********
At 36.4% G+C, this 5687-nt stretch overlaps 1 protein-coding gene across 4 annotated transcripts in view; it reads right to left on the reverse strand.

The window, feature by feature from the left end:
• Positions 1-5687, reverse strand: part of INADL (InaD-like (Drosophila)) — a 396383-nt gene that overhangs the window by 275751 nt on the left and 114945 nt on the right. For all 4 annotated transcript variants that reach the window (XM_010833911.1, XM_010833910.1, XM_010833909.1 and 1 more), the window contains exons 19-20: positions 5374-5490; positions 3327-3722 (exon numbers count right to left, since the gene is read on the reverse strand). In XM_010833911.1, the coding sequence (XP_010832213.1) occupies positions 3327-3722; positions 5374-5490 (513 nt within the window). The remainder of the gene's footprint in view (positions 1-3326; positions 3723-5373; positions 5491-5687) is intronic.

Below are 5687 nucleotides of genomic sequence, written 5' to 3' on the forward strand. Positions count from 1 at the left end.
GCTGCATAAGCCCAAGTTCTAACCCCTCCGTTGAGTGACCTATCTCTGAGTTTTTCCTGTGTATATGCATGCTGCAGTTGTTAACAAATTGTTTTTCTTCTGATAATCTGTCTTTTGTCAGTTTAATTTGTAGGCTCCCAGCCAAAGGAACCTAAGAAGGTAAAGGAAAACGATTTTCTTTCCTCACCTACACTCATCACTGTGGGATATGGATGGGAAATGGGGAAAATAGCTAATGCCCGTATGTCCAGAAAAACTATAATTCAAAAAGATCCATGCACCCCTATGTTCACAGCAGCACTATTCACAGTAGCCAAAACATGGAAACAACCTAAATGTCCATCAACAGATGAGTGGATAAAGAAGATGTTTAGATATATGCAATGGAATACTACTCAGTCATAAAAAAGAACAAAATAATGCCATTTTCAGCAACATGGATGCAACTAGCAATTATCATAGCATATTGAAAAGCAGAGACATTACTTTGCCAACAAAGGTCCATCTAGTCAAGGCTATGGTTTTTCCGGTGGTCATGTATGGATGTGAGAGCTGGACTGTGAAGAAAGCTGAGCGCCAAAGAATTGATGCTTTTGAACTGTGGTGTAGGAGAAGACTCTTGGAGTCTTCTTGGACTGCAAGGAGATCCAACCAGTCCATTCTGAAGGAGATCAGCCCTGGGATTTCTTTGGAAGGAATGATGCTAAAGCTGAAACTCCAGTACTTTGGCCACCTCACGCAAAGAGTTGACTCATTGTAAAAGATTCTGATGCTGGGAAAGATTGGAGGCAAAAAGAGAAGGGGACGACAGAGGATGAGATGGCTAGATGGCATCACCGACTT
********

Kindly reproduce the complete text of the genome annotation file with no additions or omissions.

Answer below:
At 36.4% G+C, this 5687-nt stretch overlaps 1 protein-coding gene across 4 annotated transcripts in view; it reads right to left on the reverse strand.

The window, feature by feature from the left end:
• Positions 1-5687, reverse strand: part of INADL (InaD-like (Drosophila)) — a 396383-nt gene that overhangs the window by 275751 nt on the left and 114945 nt on the right. For all 4 annotated transcript variants that reach the window (XM_010833911.1, XM_010833910.1, XM_010833909.1 and 1 more), the window contains exons 19-20: positions 5374-5490; positions 3327-3722 (exon numbers count right to left, since the gene is read on the reverse strand). In XM_010833911.1, the coding sequence (XP_010832213.1) occupies positions 3327-3722; positions 5374-5490 (513 nt within the window). The remainder of the gene's footprint in view (positions 1-3326; positions 3723-5373; positions 5491-5687) is intronic.

Below are 5687 nucleotides of genomic sequence, written 5' to 3' on the forward strand. Positions count from 1 at the left end.
GCTGCATAAGCCCAAGTTCTAACCCCTCCGTTGAGTGACCTATCTCTGAGTTTTTCCTGTGTATATGCATGCTGCAGTTGTTAACAAATTGTTTTTCTTCTGATAATCTGTCTTTTGTCAGTTTAATTTGTAGGCTCCCAGCCAAAGGAACCTAAGAAGGTAAAGGAAAACGATTTTCTTTCCTCACCTACACTCATCACTGTGGGATATGGATGGGAAATGGGGAAAATAGCTAATGCCCGTATGTCCAGAAAAACTATAATTCAAAAAGATCCATGCACCCCTATGTTCACAGCAGCACTATTCACAGTAGCCAAAACATGGAAACAACCTAAATGTCCATCAACAGATGAGTGGATAAAGAAGATGTTTAGATATATGCAATGGAATACTACTCAGTCATAAAAAAGAACAAAATAATGCCATTTTCAGCAACATGGATGCAACTAGCAATTATCATAGCATATTGAAAAGCAGAGACATTACTTTGCCAACAAAGGTCCATCTAGTCAAGGCTATGGTTTTTCCGGTGGTCATGTATGGATGTGAGAGCTGGACTGTGAAGAAAGCTGAGCGCCAAAGAATTGATGCTTTTGAACTGTGGTGTAGGAGAAGACTCTTGGAGTCTTCTTGGACTGCAAGGAGATCCAACCAGTCCATTCTGAAGGAGATCAGCCCTGGGATTTCTTTGGAAGGAATGATGCTAAAGCTGAAACTCCAGTACTTTGGCCACCTCACGCAAAGAGTTGACTCATTGTAAAAGATTCTGATGCTGGGAAAGATTGGAGGCAAAAAGAGAAGGGGACGACAGAGGATGAGATGGCTAGATGGCATCACCGACTT